Thursday, November 1, 2012

Keeping the Happy in your Holidays

Remember when you were a child and the holidays were pretty magical? It might have been your favorite part of the year, other than your birthday.

Too often, adults dread the turn of the calendar to November, with the extra workload of the holidays: cooking, shopping, meal planning, wrapping gifts, more demands on your time, extra expenses, decorating, cleaning, entertaining, thinking of brilliant gift ideas. It's enough to make one want to schedule a long nap to rest up!

It's time to take back your holidays. This article is geared to help you stage your own holiday makeover so that you can put the joy and meaning back into the season, and not go passively into all the regular routines without some careful checking in with yourself and the people who matter most to you.

It can be helpful to make a list of the holiday tasks you normally do, and consider what brings you the most joy. If you live alone, you can do this by yourself. If you live with family, you can have a meeting with the family to find out what means most to each person. What is each person's favorite part of each holiday? What can you cut out because the effort isn't worth it?

Try to delegate and find out who can do what task to help bring the holidays together. Could meals be made into shared events where each person contributes a dish? Could your son, daughter, grandson or granddaughter home from college help you with decorating and un-decorating? Could you bring food in? Could you make things more casual? Ask for help! Some of the joy is in putting the holiday together, not just showing up for it. Don't hog all the tasks for yourself, or you are likely to resent it (and your resentment will leak out).

Could you schedule some self-care into your holiday season? Perhaps you could schedule some breaks for you to exercise, get a massage, watch a favorite holiday movie, or do something else that restores you. If you have been losing weight and taking care of yourself, maybe you want to reconstruct your holiday menus to not create backward motion on your health goals. You can also increase non-food related holiday activities, like seeing a play or a concert together. Those peanut butter balls are not going to be easy to burn off after the holidays. If we get a little creative, spending time together doing active things can be a refreshing change from one holiday meal after another.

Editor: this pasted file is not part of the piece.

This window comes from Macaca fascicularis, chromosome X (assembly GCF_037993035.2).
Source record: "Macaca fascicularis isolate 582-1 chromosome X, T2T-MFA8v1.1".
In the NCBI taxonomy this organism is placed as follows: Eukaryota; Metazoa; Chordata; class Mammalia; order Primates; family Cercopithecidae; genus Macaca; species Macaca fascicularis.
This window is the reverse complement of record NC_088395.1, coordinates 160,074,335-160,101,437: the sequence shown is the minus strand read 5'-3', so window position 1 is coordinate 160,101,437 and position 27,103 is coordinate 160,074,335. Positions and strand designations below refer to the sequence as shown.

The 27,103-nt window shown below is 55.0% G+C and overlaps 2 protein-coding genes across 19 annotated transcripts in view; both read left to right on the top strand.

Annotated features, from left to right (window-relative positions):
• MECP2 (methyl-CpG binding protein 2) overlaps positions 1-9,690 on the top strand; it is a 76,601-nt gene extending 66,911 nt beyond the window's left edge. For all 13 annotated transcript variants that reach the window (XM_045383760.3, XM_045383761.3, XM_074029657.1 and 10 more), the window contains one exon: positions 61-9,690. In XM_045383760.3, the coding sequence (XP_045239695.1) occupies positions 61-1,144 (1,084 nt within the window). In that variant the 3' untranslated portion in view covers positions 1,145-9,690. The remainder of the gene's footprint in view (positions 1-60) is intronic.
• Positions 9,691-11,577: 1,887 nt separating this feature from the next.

Think creatively about doing things in a new way that would fit your life now. This would be a good time to suggest drawing names for gifts in your family, rather than trying to find and fund gifts for every single person. It's not worth stressing yourself out, or incurring debt that could depress you in January when you get the bills. Perhaps you can make this a cash-only holiday season, and avoid charging on credit cards.

You might have to update your holiday plans given the changes that have occurred in the past year. I am working with people in counseling that have moved into a smaller home space this year, and have had to rethink having all the adult kids stay over. Maybe the adult kids can stay in a nearby hotel, and meet up for some part of each day with you if you are hosting.

If you have divorced, been through a break-up or death this year in your life, it's definitely time to revisit your take on the holidays. Give yourself the permission and authority to rewrite the regular traditions, or keep them the same depending on what feels most comforting to you.

Seek peace and acceptance with your family during the holiday season. Don't expect miracles. Try to lower your sensitivities to slights, be generous with your forgiveness, and realize it's not your job to judge other family members. Choose to wage tolerance and extend yourself if you can.

Cut where you like, but don't cut out the meaningful things. If faith is important to you, or volunteering in some way during the holidays to get some perspective, then schedule that in first. It could be that you want to extend your holiday season and make plans to see close friends before or after, rather than getting too stressed and tired.

Keeping your own energy level up is important. Try to get your rest, exercise, and not get overwhelmed. Try to set boundaries with negative, toxic, demanding, and unreasonable people. Pay special attention to pacing yourself. Take breaks from entertaining and hosting.

Take control, and make this your new, updated, and improved holiday season. You just might have a lot more fun, and bring back some of the magic. Lighten up, and go for the joy!

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